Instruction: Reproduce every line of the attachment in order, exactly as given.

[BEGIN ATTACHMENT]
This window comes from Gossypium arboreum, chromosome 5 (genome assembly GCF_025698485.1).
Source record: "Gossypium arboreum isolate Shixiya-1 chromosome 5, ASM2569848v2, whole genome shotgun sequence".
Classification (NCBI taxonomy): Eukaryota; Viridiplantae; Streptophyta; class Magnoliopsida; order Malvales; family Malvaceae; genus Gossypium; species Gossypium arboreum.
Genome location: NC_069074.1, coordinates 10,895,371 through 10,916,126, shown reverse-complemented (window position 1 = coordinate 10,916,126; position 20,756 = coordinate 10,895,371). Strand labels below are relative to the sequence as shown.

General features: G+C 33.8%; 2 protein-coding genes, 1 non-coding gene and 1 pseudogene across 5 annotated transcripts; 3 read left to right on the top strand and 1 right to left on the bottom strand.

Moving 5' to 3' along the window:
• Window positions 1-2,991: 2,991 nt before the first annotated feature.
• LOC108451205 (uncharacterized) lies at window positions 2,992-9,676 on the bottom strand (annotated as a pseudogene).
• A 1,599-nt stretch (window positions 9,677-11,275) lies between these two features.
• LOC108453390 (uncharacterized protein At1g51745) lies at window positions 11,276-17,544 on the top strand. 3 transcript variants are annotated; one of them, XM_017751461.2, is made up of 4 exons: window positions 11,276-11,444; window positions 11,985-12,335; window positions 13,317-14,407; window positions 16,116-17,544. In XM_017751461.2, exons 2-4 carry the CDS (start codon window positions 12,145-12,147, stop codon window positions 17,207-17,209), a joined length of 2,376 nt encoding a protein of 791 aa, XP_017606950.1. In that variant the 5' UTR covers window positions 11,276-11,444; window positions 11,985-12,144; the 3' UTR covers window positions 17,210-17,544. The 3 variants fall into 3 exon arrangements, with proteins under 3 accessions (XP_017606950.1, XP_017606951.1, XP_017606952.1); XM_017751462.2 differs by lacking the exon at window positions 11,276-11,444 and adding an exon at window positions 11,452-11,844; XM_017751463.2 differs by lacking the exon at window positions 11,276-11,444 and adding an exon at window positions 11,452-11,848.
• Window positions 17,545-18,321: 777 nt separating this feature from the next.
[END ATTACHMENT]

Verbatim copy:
This window comes from Gossypium arboreum, chromosome 5 (genome assembly GCF_025698485.1).
Source record: "Gossypium arboreum isolate Shixiya-1 chromosome 5, ASM2569848v2, whole genome shotgun sequence".
Classification (NCBI taxonomy): Eukaryota; Viridiplantae; Streptophyta; class Magnoliopsida; order Malvales; family Malvaceae; genus Gossypium; species Gossypium arboreum.
Genome location: NC_069074.1, coordinates 10,895,371 through 10,916,126, shown reverse-complemented (window position 1 = coordinate 10,916,126; position 20,756 = coordinate 10,895,371). Strand labels below are relative to the sequence as shown.

General features: G+C 33.8%; 2 protein-coding genes, 1 non-coding gene and 1 pseudogene across 5 annotated transcripts; 3 read left to right on the top strand and 1 right to left on the bottom strand.

Moving 5' to 3' along the window:
• Window positions 1-2,991: 2,991 nt before the first annotated feature.
• LOC108451205 (uncharacterized) lies at window positions 2,992-9,676 on the bottom strand (annotated as a pseudogene).
• A 1,599-nt stretch (window positions 9,677-11,275) lies between these two features.
• LOC108453390 (uncharacterized protein At1g51745) lies at window positions 11,276-17,544 on the top strand. 3 transcript variants are annotated; one of them, XM_017751461.2, is made up of 4 exons: window positions 11,276-11,444; window positions 11,985-12,335; window positions 13,317-14,407; window positions 16,116-17,544. In XM_017751461.2, exons 2-4 carry the CDS (start codon window positions 12,145-12,147, stop codon window positions 17,207-17,209), a joined length of 2,376 nt encoding a protein of 791 aa, XP_017606950.1. In that variant the 5' UTR covers window positions 11,276-11,444; window positions 11,985-12,144; the 3' UTR covers window positions 17,210-17,544. The 3 variants fall into 3 exon arrangements, with proteins under 3 accessions (XP_017606950.1, XP_017606951.1, XP_017606952.1); XM_017751462.2 differs by lacking the exon at window positions 11,276-11,444 and adding an exon at window positions 11,452-11,844; XM_017751463.2 differs by lacking the exon at window positions 11,276-11,444 and adding an exon at window positions 11,452-11,848.
• Window positions 17,545-18,321: 777 nt separating this feature from the next.